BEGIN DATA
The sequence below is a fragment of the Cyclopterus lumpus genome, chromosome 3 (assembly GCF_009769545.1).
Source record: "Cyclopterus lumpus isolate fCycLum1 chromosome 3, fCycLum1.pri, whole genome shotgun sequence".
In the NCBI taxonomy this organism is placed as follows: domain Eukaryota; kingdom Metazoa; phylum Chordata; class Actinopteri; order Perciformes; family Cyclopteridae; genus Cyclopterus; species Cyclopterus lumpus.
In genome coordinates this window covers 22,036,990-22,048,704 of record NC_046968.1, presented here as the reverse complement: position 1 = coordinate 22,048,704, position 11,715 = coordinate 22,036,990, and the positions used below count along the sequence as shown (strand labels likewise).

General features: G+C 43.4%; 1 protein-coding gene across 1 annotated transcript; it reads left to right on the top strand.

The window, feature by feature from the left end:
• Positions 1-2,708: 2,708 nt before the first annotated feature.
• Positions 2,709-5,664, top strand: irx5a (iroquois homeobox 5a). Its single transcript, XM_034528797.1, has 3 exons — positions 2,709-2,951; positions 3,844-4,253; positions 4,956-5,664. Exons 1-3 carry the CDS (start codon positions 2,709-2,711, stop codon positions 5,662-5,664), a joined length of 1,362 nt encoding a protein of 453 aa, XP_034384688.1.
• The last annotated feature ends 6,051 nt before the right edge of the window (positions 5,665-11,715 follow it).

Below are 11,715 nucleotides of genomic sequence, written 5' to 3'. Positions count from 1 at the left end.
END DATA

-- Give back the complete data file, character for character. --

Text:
The sequence below is a fragment of the Cyclopterus lumpus genome, chromosome 3 (assembly GCF_009769545.1).
Source record: "Cyclopterus lumpus isolate fCycLum1 chromosome 3, fCycLum1.pri, whole genome shotgun sequence".
In the NCBI taxonomy this organism is placed as follows: domain Eukaryota; kingdom Metazoa; phylum Chordata; class Actinopteri; order Perciformes; family Cyclopteridae; genus Cyclopterus; species Cyclopterus lumpus.
In genome coordinates this window covers 22,036,990-22,048,704 of record NC_046968.1, presented here as the reverse complement: position 1 = coordinate 22,048,704, position 11,715 = coordinate 22,036,990, and the positions used below count along the sequence as shown (strand labels likewise).

General features: G+C 43.4%; 1 protein-coding gene across 1 annotated transcript; it reads left to right on the top strand.

The window, feature by feature from the left end:
• Positions 1-2,708: 2,708 nt before the first annotated feature.
• Positions 2,709-5,664, top strand: irx5a (iroquois homeobox 5a). Its single transcript, XM_034528797.1, has 3 exons — positions 2,709-2,951; positions 3,844-4,253; positions 4,956-5,664. Exons 1-3 carry the CDS (start codon positions 2,709-2,711, stop codon positions 5,662-5,664), a joined length of 1,362 nt encoding a protein of 453 aa, XP_034384688.1.
• The last annotated feature ends 6,051 nt before the right edge of the window (positions 5,665-11,715 follow it).

Below are 11,715 nucleotides of genomic sequence, written 5' to 3'. Positions count from 1 at the left end.